Vacant Lot Ira Nowinski's "No Vacancy" records the history of the Yerba Buena Redevelopment Area, documenting the lives of local residents and their efforts to organize and protect their homes against the S.F. Redevelopment Agency. Through archival photos taken in the late '60s by Redevelopment Agency staff, Nowinski re-creates the site where -- irony of ironies -- Center for the Arts, the home of this exhibition, now stands. Nowinski's own photos are of the people who lived in the neighborhood, the activist groups they formed, and the subcultures that evolved from their displacement. See "No Vacancy" from 11 a.m. to 6 p.m. at Center for the Arts, 701 Mission, S.F. The exhibition continues through March 3. Admission is $2.50-5; call 978-2787.
It Has a Nice Rink to It Cranky Nancy, tough Tonya, and the Ukrainian little ostrich (Oksana Baiul) won't be there, but "Stars on Ice" still features a number of world-famous skaters. Raising funds for the Make-a-Wish Foundation, the show includes performances by Olympic champions Kristi Yamaguchi, Scott Hamilton, Katarina Witt, and world champion Kurt Browning. The jumps and spins start at 8 p.m. at Oakland Coliseum, I-880 & Hegenberger, Oakland. Tickets are $27.50-39.50; call (510) 762-2277.
Hot Rod Hellcats Based on America's love affair with the automobile, Randy Hussong's "In the Loop" combines sculpture with two-dimensional wall works. The resulting installations aim to emphasize the competitive aspects of car culture; Hussong's show shares a gallery space with "The Harrison Ford Group Plus One," paintings by Tom Thompson that stem from recollections of a scene from The Fugitive. (Thompson's work comments on memory and the power of images to transcend narrative. Heavy.) Interested folks can observe hot rods and Harrison from 11 a.m. to 5:30 p.m. at Gallery Paule Anglim, 14 Geary, S.F. Both shows continue through Jan. 20; call 433-2710.
Nostalgia for an Age Yet to Come Continuing the Harrison Ford theme, Ridley Scott's Blade Runner stars the tasty actor; an ambitious, $15 million adaptation of Philip K. Dick's Do Androids Dream of Electric Sheep?, the film bombed when it opened, but it has gradually attained cult status as a "thinking person's" science-fiction flick, much like Stanley Kubrick's 2001: A Space Odyssey. Something to note while watching the exclusive director's cut: The film's replicant characters -- including a subdued Sean Young and new wave gymnast Daryl Hannah -- are more "human" than Ford's heroic private dick. Is the film's glossy/grimy vision of L.A. in the year 2019 dystopian, or is it realistic? And why do Westerners always make the future look Japanese? Decide for yourself at 7 and 9:30 p.m. (also Friday) at the Red Vic, 1727 Haight, S.F. Tickets are $3.50-5.50; call 668-3994.
All That Scratchin' Is Makin' Me Itch An evening of jazz and DJ innovation, "Marshall Arts Invisible Scratch Pickles" features turntable musician/magician Q-Bert (aka Richard Quitevis). Winner of West Coast, American, and world DJ championships, Q-Bert has worked with De La Soul, Ultramagnetic MC's, and others; he'll perform alone and together with Mix Master Mike, Apollo, DJ Disk, and DJ Shortkut at 9 p.m. at Slim's, 333 11th St., S.F. Tickets are $5-7; call 621-3330.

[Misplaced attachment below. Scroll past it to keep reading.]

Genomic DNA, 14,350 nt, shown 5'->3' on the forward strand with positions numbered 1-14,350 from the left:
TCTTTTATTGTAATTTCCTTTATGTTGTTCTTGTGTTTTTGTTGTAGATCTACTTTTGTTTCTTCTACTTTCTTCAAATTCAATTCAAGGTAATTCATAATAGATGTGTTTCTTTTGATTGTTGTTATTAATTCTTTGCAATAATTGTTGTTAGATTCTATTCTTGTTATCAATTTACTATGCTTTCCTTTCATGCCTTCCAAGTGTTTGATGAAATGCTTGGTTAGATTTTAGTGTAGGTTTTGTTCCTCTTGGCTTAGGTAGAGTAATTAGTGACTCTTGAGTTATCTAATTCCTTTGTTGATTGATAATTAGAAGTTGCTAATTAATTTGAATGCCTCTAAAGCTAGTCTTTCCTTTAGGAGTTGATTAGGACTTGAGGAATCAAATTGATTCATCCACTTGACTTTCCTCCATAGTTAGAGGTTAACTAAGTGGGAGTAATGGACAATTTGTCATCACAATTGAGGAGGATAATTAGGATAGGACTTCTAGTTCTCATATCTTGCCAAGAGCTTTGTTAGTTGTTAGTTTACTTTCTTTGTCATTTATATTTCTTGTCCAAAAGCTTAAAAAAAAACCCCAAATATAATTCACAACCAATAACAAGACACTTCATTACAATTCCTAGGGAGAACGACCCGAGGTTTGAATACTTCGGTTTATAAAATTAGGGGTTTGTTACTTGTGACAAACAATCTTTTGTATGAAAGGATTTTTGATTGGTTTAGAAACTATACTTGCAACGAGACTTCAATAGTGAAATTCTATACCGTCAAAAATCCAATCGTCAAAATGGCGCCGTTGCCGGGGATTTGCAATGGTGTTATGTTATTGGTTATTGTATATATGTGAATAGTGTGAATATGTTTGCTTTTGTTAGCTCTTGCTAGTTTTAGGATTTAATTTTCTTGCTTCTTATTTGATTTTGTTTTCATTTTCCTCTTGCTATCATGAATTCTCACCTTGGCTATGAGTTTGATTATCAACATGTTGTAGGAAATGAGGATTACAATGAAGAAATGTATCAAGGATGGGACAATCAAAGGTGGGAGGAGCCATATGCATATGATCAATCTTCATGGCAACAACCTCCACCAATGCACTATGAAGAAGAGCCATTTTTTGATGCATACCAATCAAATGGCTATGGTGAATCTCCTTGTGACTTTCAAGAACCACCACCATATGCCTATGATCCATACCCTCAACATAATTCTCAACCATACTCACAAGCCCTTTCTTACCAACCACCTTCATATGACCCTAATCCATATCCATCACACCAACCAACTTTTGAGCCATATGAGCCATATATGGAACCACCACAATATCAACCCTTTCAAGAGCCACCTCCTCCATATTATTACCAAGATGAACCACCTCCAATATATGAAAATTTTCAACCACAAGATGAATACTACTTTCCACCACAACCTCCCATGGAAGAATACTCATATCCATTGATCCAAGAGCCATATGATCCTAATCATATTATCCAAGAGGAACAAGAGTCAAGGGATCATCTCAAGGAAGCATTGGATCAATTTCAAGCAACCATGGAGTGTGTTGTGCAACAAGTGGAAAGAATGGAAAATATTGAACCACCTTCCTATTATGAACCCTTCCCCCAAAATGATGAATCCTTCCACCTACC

Sound Surround "All sounds are communicative -- sound as birth, life and death; sound as time and space; sound as object, environment or event," writes composer Stan Shaff. "Audiences should feel sound as it bumps up against them, caresses, travels through, covers and enfolds them." (Kinky!) An aural theater created by Shaff and equipment designer Doug McEachern, Audium puts these theories to use. Listeners sit in concentric circles and are enveloped by speakers in sloping walls, floating floors, and a suspended ceiling; compositions are created live by a tape performer who directs sounds through a custom-designed console to any combination of 169 speakers. The aural sex starts at 8:30 p.m. (also Saturday) at 1616 Bush, S.F. Tickets are $10; call 771-1616.
Divalicious A biannual event produced by Volonte Williams of WAMMIE-winners One Nation Underground, "Divas of Jazz and Soul" showcases the style and range of some Bay Area female vocalists. Daria Nile, Terra Deva, Jenna Mamina, Diana Alden, and Sherazade perform interpretations of classics made famous by Aretha, Sarah, Bessie, Billie, and others; One Nation Underground provides the music. The show begins at 10 p.m. at Cafe Du Nord, 2170 Market, S.F. Tickets are $5; call 861-5016.
Everything Must Go This year's national and local political high jinks -- from naughty Newt's tantrums to flabby Frank's shower -- provide the source material for "1995 Clearance: A Year End Revue." An evening of skits, sketches, and stand-up billed as "comedy for people who read or know someone who does," the program features Will Durst, Deb & Mike, and kvetchmaster Steve Kravitz; the yuks commence at 8 and 10:30 p.m. at Julia Morgan Center, 2640 College, Berkeley. Tickets are $10; call (510) 762-2277. (New Year's Eve shows start at 7:30 and 10 p.m. at Cowell Theater, Fort Mason Center, S.F.; tickets are $20-30.)
Broken English Playwright Chay Yew's As If He Hears was initially banned by the government in his native Singapore -- it was the first drama in that country to deal openly with AIDS and the emerging gay subculture. Now, Yew lives in America; his new play, A Language of Their Own, combines two short works into a look at love, loss, and language. Directed by Tim Dang, the drama previews at 8 p.m. at Asian American Theater Center, 403 Arguello, S.F. A Language of Their Own continues through Feb. 4. Tickets are $8-21; call 751-2600.
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